This paper discusses the development of a new model of police officer resiliency. Following Antonovsky's definition of resilience, the model is built on the view that the resilience of a person or group reflects the extent to which they can call upon their psychological and physical resources and competencies in ways that allow them to render challenging events coherent, manageable, and meaningful. The model posits that a police officer's capacity to render challenging experiences meaningful, coherent, and manageable reflects the interaction of person, team, and organizational factors. The paper argues that a model that encompasses these factors can be developed using theories drawn from the literatures of occupational health and empowerment. The development of the model is also informed by the need to ensure that it can accommodate the importance of learning from past experiences to build resilience in ways that increase officers' capacity to adapt to future risk and uncertainty. By building on recent empirical research, this paper outlines a new multi-level model of resilience and adaptive capacity. The Stress Shield model of resilience integrates person, team and organizational factors to provide a proactive framework for developing and sustaining police officer resilience.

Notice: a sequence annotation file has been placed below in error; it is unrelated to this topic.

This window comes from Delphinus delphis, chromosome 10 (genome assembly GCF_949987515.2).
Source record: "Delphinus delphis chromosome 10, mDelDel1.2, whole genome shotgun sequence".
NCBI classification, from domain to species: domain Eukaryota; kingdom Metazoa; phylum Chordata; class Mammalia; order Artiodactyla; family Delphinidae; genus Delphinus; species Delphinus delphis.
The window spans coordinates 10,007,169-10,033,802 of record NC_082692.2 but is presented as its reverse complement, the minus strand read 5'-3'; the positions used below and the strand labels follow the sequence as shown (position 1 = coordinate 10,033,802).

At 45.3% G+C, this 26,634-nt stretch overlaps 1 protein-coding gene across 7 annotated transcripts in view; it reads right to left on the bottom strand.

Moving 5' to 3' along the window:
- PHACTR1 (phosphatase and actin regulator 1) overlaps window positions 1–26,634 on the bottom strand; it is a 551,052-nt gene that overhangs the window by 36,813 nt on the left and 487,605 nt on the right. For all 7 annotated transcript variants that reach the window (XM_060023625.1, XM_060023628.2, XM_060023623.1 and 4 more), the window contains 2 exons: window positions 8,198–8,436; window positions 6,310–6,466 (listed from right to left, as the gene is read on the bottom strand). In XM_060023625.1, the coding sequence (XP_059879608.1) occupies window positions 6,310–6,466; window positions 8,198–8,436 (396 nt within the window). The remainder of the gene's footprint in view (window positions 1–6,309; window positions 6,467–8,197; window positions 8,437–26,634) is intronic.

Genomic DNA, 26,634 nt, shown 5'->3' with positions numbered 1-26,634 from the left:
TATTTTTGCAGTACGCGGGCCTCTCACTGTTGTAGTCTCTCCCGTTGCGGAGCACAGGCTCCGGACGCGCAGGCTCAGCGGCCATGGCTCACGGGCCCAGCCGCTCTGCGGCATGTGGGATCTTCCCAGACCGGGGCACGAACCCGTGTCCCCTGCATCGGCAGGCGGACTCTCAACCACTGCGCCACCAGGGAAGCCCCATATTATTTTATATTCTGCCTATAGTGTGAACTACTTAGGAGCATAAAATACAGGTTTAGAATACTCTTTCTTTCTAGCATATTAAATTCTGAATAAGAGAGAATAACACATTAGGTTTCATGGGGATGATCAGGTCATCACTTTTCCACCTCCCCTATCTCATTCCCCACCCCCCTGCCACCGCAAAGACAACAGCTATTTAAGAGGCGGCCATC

|Title of host publication||Stress management in law enforcement|
|Editors||L Territo , J.D. Sewell|
|Place of Publication||Durham|
|Publisher||Carolina Academic Press|
|Number of pages||22|
|Publication status||Published - 2013|
Paton, D., Violanti , J. M., Johnston , P., Clarke, J., Burke, K., & Keenan, D. (2013). Stress shield: A model of police resiliency. In L. Territo , & J. D. Sewell (Eds.), Stress management in law enforcement (3rd ed., pp. 501-522). Carolina Academic Press.